Putting In An Offer

Your real estate agent should be able to guide you when it comes to putting in an offer for a house. Their knowledge in the market will help you figure out if the asking price is fair, but it’s ultimately up to you to decide how much to offer. Ideally, you’ll want to go as low as possible without insulting the sellers; this way they’ll be open for negotiations and you can come to an eventual agreement. However, if you’re buying in a seller’s market and there are already multiple bids on the house, it would be smarter to get as close to the max amount you’re willing to pay. Bidding wars can be a nightmare, with people paying tens of thousands more than asking. If you need to, talk to your real estate agent for some tips or advice, but remember, don’t put in more than you can afford or are comfortable spending. Sure you might win the house, but how long will you be able to pay for it?

Perform Inspections And Walkthroughs

An inspection is a careful visual examination of the property, evaluating major structural elements and systems of the home. This includes:
  • Foundation
  • Framing
  • Elevation
  • Ventilation
  • Roof
  • Electrical
  • Plumbing
  • Heating
  • Air conditioning
Inspections should always be done on a house to determine its condition and if any repairs need to be made before purchase. If a seller hasn’t already conducted an inspection before listing, the buyer can have one done either before or after putting in a bid. The cost of any needed repairs, replacements, or updates that are revealed through the inspection can then be negotiated from the home’s price. It’s best to find a good inspector through referrals, so ask your real estate agent or any friends or family for dependable recommendations. A walkthrough, which is similar to an inspection, usually takes place right before closing, and is your last chance to check over the house one more time before the deal goes through. Try not to focus too much on furniture configuration and paint colors though. Pay more attention to whether repairs have been made after the inspection and that everything else, like the plumbing and electricity, is in good working order. This is especially crucial if the house has been left vacant for a long period of time.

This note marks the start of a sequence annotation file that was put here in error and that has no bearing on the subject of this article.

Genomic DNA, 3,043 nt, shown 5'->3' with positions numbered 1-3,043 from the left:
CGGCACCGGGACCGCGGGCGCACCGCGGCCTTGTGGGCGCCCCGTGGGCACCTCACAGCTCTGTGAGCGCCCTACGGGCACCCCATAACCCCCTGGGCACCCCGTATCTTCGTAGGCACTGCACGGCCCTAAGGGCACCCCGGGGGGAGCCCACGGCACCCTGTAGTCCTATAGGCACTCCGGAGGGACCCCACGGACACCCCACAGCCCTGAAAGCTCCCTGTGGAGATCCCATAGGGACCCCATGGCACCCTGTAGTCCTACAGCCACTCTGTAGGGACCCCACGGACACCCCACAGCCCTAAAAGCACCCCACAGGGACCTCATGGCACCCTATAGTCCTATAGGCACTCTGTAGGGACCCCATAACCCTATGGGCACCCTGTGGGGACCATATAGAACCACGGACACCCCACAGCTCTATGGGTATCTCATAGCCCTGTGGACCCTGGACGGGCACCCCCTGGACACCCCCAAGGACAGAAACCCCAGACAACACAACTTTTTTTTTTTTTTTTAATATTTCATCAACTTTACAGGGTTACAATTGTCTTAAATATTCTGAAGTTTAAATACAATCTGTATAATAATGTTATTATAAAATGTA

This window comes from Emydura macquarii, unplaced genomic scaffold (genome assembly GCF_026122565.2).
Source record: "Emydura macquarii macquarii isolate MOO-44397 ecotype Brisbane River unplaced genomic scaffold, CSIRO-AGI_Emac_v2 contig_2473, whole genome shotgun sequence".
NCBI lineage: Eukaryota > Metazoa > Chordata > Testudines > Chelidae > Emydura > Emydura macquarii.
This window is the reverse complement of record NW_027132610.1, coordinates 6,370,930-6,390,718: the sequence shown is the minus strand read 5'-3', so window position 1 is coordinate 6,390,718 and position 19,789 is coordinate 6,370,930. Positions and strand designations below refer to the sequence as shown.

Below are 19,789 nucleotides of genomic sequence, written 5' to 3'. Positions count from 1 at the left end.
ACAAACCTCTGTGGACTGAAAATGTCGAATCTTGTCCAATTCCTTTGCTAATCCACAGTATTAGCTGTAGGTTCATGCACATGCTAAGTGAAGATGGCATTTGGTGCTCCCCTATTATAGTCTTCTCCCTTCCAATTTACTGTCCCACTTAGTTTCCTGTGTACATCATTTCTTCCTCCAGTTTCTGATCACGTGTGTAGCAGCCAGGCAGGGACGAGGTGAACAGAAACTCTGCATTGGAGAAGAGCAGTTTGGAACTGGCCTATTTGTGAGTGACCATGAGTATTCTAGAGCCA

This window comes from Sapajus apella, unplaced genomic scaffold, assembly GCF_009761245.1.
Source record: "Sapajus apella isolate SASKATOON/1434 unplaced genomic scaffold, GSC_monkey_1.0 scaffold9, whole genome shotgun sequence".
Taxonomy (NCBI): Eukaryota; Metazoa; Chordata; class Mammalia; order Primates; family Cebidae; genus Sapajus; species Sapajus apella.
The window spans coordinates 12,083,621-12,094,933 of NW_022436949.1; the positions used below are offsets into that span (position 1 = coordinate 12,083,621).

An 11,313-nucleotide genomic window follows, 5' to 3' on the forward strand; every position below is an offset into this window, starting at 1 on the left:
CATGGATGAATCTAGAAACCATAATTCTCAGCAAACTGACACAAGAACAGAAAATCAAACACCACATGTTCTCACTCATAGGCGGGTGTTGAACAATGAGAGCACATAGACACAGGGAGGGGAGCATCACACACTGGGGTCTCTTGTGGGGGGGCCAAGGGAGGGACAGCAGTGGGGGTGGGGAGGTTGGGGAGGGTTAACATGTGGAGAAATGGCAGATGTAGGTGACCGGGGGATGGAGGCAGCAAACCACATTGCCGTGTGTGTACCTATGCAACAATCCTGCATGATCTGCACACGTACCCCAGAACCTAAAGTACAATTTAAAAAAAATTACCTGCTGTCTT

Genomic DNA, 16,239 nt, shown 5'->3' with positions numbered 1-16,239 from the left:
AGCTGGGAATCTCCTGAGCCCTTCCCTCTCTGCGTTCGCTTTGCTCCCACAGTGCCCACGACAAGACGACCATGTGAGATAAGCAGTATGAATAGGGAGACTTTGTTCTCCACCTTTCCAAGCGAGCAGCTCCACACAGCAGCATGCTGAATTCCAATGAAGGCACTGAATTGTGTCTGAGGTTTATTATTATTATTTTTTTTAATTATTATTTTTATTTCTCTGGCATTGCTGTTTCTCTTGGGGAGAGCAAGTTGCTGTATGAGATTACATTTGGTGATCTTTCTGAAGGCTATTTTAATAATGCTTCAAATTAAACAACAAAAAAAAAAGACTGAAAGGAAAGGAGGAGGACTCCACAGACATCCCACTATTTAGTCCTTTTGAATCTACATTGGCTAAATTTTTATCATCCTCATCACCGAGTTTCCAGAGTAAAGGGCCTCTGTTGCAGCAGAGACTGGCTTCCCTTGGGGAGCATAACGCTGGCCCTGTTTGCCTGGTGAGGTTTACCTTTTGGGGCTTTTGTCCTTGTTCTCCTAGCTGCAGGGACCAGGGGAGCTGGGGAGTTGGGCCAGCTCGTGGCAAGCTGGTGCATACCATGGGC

Closing On Your Dream Home

Once you’ve finished your final walkthrough and you’ve found that everything checks out, it’s finally time for closing. You’ll need to look over and sign a huge stack of paperwork and legal documents, including a closing statement, which itemizes the fees, charges, and payments of your real estate transaction, and the deed and title to the house, which transfers legal ownership of the property to you. The temptation to just sign everything in order to get to the end sooner might be strong, but you should look over the documents carefully, and if everything looks good, go ahead and sign it. Once that’s done, you’ve just bought your first home. Congratulations!

Don’t Spend All Your Money

Before you start splurging on new furniture and updated kitchen, however, you might want to think about saving some money for the future. Inspections are great for catching a property’s obvious repairs, but you never know what might happen when you start living there. The air conditioner might break down that summer, for instance, or a pipe might freeze during the winter. Unexpected expenses pop up all the time, so it would be smart to have some money set aside in case of an emergency.

Maintain Your Home

After spending so much time and money on your new home, make sure you put in the effort to keep it regular maintained. Not only will this save you money on repairs by fixing issues before they can become problems; it also helps with resale value. Yes, you’ve just moved in and should be enjoying your home to the fullest, but it’s always smart to keep your home’s value in mind. Your house is also your investment, so make sure to take excellent care of it.